NEAL HALLFORD has been writing for the computer gaming industry for over twenty three years, and has been lauded for his work in a number of benchmark fantasy games including Betrayal at Krondor, Dungeon Siege, Might & Magic III: Isles of Terra, Planet’s Edge, Champions of Norrath, Lords of Everquest and many others. Over the years his work has been experienced by millions of game players. His game Betrayal at Krondor was novelized into a New York Times best-selling book by Raymond E. Feist, and Dungeon Siege was adapted into the movie In the Name of the King, starring Jason Statham. Hallford now lives in San Diego, California where he’s also an independent film producer at Swords & Circuitry Studios which he operates with his wife, Jana.

Launching on Kickstarter on April 10th at Noon (Pacific Time).

Midkemia Online

Sometimes I wonder how the hell can something that I am completely and totally interested in, slip by and get unnoticed. Well, today while browsing the internets I stumbled across a MMORPG based in Raymond E. Feist’s Midkemian universe. Being a huge fan of Feist’s works and role-playing games in general, I couldn’t help but stare at the discovery. Having really enjoyed his books and played both BaK and RtK games (a gazillion times) I got really eager to jump into this game.

Well this is a text-based RPG, which means all you do is stare at a terminal window reading and typing in commands to interact with the game. At first I was all excited to join the game, but despite the fact that I was eager to give the text-based world a shot, I discovered just how shallow the game really was. The main thing that put me off was the very unmmaginative quests – go fetch that and bring it to me type quests. In short, that was it. I think I’ll be better off reading Feist’s novels.

Top 10 RPGs With Great Stories

10th place: System Shock Series

A wonderful mix of an RPG, adventure and shooter, with an enticing story and unique gameplay, which are definitely the highlights for this game. You really sense the feeling of being there, and the story carries a lot of surprises. The occasional visit to Cyberspace also adds a lot of atmosphere to the gameplay.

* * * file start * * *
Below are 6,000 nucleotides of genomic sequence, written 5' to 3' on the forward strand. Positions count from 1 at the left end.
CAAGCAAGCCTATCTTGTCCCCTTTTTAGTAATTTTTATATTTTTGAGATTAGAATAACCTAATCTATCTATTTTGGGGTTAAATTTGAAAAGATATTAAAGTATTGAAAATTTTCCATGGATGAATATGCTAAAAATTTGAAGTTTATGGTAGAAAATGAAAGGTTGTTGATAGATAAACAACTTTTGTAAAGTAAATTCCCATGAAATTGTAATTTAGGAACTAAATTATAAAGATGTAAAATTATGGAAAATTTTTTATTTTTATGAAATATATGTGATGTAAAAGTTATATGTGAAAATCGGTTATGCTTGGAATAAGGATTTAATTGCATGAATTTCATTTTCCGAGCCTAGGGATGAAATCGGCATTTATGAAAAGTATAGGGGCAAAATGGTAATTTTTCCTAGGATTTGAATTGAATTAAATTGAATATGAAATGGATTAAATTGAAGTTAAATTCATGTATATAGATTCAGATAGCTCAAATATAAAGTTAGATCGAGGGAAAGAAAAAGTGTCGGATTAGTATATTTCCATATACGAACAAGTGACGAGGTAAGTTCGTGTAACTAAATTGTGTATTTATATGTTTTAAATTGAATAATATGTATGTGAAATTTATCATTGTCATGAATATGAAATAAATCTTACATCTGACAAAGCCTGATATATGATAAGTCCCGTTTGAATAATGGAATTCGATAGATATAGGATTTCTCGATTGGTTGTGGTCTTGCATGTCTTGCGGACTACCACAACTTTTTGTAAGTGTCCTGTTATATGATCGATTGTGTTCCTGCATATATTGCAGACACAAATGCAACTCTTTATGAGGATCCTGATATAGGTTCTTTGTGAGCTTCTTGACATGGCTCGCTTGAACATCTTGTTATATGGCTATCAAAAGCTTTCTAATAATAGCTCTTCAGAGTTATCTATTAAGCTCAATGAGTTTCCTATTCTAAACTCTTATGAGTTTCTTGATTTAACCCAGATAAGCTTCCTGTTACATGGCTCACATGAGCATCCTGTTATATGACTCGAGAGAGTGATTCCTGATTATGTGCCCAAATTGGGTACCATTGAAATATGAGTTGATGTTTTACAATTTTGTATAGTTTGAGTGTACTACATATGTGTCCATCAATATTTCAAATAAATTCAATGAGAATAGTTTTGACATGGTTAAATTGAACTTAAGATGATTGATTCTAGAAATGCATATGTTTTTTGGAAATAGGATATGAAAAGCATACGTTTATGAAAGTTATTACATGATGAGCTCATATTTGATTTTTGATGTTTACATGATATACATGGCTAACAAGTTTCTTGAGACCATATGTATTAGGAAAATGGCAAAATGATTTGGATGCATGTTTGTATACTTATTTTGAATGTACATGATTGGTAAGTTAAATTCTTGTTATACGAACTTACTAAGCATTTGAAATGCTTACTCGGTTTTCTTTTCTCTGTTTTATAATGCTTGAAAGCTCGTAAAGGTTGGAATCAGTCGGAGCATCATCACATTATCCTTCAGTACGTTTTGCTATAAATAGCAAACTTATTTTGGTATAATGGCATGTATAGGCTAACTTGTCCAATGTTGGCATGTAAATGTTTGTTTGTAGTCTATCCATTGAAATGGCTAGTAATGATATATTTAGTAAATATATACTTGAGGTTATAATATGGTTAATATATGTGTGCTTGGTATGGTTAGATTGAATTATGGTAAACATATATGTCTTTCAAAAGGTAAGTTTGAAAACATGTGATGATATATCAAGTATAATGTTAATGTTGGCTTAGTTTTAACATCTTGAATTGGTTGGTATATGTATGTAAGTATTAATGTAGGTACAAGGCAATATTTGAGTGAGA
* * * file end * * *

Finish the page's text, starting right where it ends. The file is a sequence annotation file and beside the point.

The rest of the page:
System Shock Screenshot

9th place: Gothic Series

Gothic is an action role-playing game franchise, created by Piranha Bytes and currently published by JoWooD Entertainment.

The Gothic games stand out for their compelling story, complex interaction with other in-game characters, and interesting graphics.

Gothic Screenshot

8th place: Dragon Age: Origins

Dragon Age: Origins is a single-player role-playing video game developed by BioWare’s Edmonton studio and published by Electronic Arts.

Set in the mythical kingdom of Ferelden during a period of civil strife, the player assumes the role of a warrior, mage or rogue who must unite the kingdom to fight an impending invasion by demonic forces.

Dragon Age Origins Screenshot

7th place: Fallout Series

Fallout is a series of computer role-playing games (CRPGs) published by Interplay and later by Bethesda Softworks. Although set in and after the 22nd and 23rd century, its retrofuturistic story and artwork are influenced by the post-war culture of 1950s America, and its combination of hope for the promises of technology and lurking fear of nuclear annihilation.

Fallout Screenshot

6th place: Baldur’s Gate I & II

Baldur’s Gate is a popular series of computer role-playing games that take place on Faerûn, the main continent from Dungeons & Dragons’s Forgotten Realms campaign setting, set in the years after the cataclysmic Time of Troubles (1358 DR).

The games are based on a real-time modification of the second edition AD&D (Advanced Dungeons & Dragons) ruleset. The player’s party can have up to six members, either created by the player according to the AD&D rules or NPCsrecruited by the protagonist from the game world. Numerous side quests and plot twists are associated with particular NPCs and can be activated if they are found in the player’s party. Through extensive, context-dependent dialogue, many characters inside and outside the player’s party are fleshed out and given an added level of complexity.

Baldur's Gate Screenshot

5th place: Planescape: Torment